Thursday, July 5, 2007

Lawyers as (non) entrepreneurs

I guess I needed this post from New York Lawyer (free sub. required for now, who knows what with the ALM merger announced today) to remind me that most lawyers are not great entrepreneurs. The gist of the story is this: the anonymous author (a BigLaw associate) has a friend who went solo and now appears can't wait to return to the womb.

Here's why, according to the author, solo practice sucks, and my rebuttals from real life experience:

1. Yes, you can work whenever and wherever you want, but get used to using Mr. Coffee and making your own java.

Response: I have a good coffee machine in both my offices and brew to my taste. If I am lazy, oh boy, I'll spend $2 for Starbucks. Of course, one upside to going on my own for me is that I kicked my caffeine addiction. I don't drink coffee anymore; I don't need the coffee to keep me awake. By the way, I do also have to work when my clients need me, and yes, sometimes that means nights, weekends and vacations. But this is why I have a laptop and a BlackBerry.

2. IT problems -- good luck.

My partner would agree with you, as he has had some laptop problems. But, knock on wood, I've had no real problems to speak of. My Chicago office high-speed connection is part of the rent, so if there's a problem the landlord takes care of it. At the home office, my WiFi and Cable modem have gone down once or twice, but I have a nephew at hand to help when I cannot fix it (which is rare) and the BlackBerry for backup. My business phone service is amazing.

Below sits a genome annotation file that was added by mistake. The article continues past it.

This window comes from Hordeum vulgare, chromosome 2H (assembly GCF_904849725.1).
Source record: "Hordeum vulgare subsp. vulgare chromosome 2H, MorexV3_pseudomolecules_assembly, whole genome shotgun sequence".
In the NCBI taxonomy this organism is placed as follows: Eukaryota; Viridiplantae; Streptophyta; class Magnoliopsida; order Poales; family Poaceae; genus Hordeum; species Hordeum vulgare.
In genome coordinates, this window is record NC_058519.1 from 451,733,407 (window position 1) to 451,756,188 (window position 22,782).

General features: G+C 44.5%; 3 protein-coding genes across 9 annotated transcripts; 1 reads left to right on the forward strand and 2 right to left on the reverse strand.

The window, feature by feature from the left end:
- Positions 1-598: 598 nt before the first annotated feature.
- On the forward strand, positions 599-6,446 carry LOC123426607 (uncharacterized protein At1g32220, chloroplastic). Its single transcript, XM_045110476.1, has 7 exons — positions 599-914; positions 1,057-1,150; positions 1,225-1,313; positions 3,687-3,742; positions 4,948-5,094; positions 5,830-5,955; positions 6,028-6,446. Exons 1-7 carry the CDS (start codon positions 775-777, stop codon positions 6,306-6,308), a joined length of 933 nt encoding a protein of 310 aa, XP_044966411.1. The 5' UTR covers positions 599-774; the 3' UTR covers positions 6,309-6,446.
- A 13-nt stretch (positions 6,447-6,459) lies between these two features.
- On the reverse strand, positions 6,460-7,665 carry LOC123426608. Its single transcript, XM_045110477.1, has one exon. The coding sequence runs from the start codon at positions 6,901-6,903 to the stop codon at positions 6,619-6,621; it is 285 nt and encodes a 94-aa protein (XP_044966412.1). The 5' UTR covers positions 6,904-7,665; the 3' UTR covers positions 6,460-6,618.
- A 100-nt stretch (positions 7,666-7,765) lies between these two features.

3. Finding work is tough, and there's always someone around to help answer an obscure question.

Well, rainmaking is tough. I'll grant you that. But at least you control it. If the partners don't bring in the business, you get laid off. I'd rather fend for myself in that regard, but then, I am at a different stage of my career. As for obscure questions, I belong to a superb listserv that can help with almost anything. I've also made enough friends in the business to make a call or two if I am completely stumped.

4. The inability to specialize, the lack of prestige and not knowing your paycheck will be auto-deposited.

That is a one sentence summary of three paragraphs. But I think that is was the author was implying. I am still a specialist, pure and simple. And with my overhead I'll cry about my lack of BigLaw prestige all the way to the bank. Collections have not been a big problem for me, also knock on wood. Granted, with law school loans the way they are these days, I will concede that that a fat paycheck every two weeks is good, and paying self-employment taxes sucks. Fortunately, I am in a different circumstance than many, but being able to pay yourself is important. It is why we lawyers do this.

Now, I know this article is satirical, but it rings true to the extent that so many lawyers are risk-adverse -- until they don't make partner, get laid off, burn out or are deequitized. Heck, I am too risk-adverse for my own good. But I'm also working at home today in ultra-casual clothes and preparing to knock off for the day at a civil hour.

The moral of this message is not to criticize the author, as it was a great story for what it was. But DON'T let posts like that scare you out of fulfilling your goals, be it BigLaw partnership or doing your own thing. Life's too short not to at least try.